In spite of the blunt racists overtones of that election, the Senator caught the eye and respect of Republican Governor John Volpe who offered the Senator many judicial positions in his administration. Senator Brooke accepted the Chairmanship of the Boston Finance Commission and stopped the illegal disposal of public properties a common practice of its day.
In 1963 Senator Brooke won the Republican nomination for Attorney General defeating Elliot Richardson and Democrat Francis E. Kelly who was rumored to hire blacks to drive through white neighborhoods yelling they were moving in once Brooke was elected. The Senator would overcome many attacks that were racially motivated against him before he was elected to the United States Senate.
In 1964 Senator Brooke refused to endorse Republican Presidential nominee Barry Goldwater or have his picture taken with him for his lack of support of any civil rights legislation. As Attorney General Senator Brooke had one of the highest political approval ratings of any politician in Massachusetts history. Senator Brooke won reelection in 1964 as Attorney General with the highest vote plurality in the country for any Republican running for public office.
In 1966 Senator Brooke won the Republican nomination for United States Senate and went on to defeat a former Governor Democrat Endicott Peabody by with more than 400,000 votes.
There were times Senator Brooke would face criticism from many sides of the civil rights struggle. His election to public office in a state with a less than five present black population was unprecedented. Looking back to those times there were very few elected officials of color and we had yet to pass the voting rights act of 1964.
In 1976 as a student at Worcester State University I was awarded an appointment in the Washington office of Senator Edward W. Brooke.
I had gone to Washington in October of 1975 to interview with then Republican Pennsylvania U.S. Senator Hugh Scott. The meeting went well and Senator Scott asked if I had met Senator Brooke while attending college in Massachusetts. I had not I said but knew about his political star was on the rise. Then he recommended I seek an appointment in his office also.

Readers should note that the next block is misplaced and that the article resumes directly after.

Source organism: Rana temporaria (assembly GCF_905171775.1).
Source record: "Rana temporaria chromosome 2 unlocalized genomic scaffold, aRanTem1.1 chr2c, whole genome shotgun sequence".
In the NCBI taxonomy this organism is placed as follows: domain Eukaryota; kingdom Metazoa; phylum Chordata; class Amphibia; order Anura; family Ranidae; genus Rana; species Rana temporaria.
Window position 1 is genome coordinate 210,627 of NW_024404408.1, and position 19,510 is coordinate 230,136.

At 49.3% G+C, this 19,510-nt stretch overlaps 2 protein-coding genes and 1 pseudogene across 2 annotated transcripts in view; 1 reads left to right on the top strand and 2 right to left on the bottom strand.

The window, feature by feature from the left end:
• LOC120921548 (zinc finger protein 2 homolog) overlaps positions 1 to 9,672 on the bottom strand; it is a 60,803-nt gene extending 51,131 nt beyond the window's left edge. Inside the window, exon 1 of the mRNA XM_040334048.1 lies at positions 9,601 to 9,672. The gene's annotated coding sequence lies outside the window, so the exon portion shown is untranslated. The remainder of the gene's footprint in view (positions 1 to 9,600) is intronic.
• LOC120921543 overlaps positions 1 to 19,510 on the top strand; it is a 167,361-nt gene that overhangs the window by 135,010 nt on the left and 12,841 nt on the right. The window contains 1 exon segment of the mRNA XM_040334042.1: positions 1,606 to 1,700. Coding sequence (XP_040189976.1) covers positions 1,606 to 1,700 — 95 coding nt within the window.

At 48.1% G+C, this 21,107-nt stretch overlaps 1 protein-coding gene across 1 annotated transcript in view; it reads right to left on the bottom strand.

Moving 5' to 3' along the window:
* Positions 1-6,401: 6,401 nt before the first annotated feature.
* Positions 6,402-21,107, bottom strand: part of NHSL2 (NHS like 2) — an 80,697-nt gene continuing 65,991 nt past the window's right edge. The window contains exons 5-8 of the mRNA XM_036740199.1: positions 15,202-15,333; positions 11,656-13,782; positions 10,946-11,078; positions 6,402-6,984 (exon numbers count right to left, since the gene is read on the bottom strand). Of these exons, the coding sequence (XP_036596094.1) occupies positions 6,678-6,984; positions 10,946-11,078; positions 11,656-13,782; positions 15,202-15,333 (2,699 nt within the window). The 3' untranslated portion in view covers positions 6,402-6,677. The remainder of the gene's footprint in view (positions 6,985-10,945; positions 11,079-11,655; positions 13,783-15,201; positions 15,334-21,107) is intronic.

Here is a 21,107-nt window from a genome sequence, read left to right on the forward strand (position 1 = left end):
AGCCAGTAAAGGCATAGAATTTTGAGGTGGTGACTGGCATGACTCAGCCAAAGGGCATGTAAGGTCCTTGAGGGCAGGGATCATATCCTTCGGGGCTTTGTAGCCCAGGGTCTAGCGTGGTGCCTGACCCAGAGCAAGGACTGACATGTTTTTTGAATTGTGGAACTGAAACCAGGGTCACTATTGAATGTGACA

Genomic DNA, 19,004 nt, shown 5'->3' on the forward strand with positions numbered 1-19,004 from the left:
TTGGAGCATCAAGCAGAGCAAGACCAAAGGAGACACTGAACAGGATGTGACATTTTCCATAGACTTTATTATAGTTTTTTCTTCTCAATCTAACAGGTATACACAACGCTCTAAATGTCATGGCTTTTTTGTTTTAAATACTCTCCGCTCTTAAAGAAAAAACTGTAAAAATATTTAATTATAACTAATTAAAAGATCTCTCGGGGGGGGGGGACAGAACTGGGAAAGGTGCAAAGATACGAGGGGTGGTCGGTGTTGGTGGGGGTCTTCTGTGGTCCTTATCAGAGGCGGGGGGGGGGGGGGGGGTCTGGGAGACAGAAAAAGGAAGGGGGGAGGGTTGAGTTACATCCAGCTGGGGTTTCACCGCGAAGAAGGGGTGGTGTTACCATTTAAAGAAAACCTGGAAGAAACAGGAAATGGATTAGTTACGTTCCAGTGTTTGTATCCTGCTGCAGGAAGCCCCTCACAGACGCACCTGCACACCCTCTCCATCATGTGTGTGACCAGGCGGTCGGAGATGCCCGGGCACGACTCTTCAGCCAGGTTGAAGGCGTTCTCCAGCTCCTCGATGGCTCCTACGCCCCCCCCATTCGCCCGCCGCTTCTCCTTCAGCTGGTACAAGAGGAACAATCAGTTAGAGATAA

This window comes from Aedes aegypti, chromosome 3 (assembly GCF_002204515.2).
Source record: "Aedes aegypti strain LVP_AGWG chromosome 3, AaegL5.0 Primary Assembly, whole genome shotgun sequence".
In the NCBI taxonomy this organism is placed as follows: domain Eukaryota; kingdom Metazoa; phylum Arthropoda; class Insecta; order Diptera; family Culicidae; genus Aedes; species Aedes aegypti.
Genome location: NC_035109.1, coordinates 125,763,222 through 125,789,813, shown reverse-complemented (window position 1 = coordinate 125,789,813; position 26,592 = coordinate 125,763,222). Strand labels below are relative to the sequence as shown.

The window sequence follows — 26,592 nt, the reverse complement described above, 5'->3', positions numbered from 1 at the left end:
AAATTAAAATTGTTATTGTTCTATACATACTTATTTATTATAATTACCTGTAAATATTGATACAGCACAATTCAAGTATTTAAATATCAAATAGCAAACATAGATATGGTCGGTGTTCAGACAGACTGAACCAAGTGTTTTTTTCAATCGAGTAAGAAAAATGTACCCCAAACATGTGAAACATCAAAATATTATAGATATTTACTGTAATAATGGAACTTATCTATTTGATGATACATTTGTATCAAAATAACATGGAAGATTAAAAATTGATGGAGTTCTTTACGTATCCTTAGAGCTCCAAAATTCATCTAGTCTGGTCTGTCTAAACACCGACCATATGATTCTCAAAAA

After leaving the interview and while walking through the Capitol Rotunda before my eyes walking toward me was Senator Brooke. I froze in place and said to him Hello Senator Brooke I go to Worcester State College my name is William Coleman and I want to work for you here is my resume which I pulled out from my suit jacket. His smile put me at ease and off he went to cast a senate vote.
It would be months before I heard from the Senators Office. Then one day I was called to the President’s Office of Worcester State College. President Joseph Orze said, Bill you must call Senator Edward Brooke’s office. He sat me at his desk and gave me his phone and the number to call. The phone rang and I heard Senator’s Brooke’s Office staff state, how can I help you. I introduced myself and was transferred to the Senator’s private line and heard his deep booming voice as he said congratulations you have an appointment here in Washington. The phone call went on I was in a state of shock and joyful. I told President Orze and jumped for joy as he said Bill make us proud.
1976 was the country’s bicentennial year and Washington was abuzz with activity. We had a Queen’s visit, Gerald Ford was President and life was grand to work with Senator Edward W. Brooke III.
I am still in touch with many former staff members notably former State Representative Albert Gammal and Senator’s Brooke’s Chief Legislative Aide Ralph Neas.
Senator Brooke encouraged all of us to make our country better and get involved in our community. He believed in me which I will treasure for the rest of my life. For his Wife Anne his son Edward IV his daughters and grandchildren and our country, I say thank you for your service.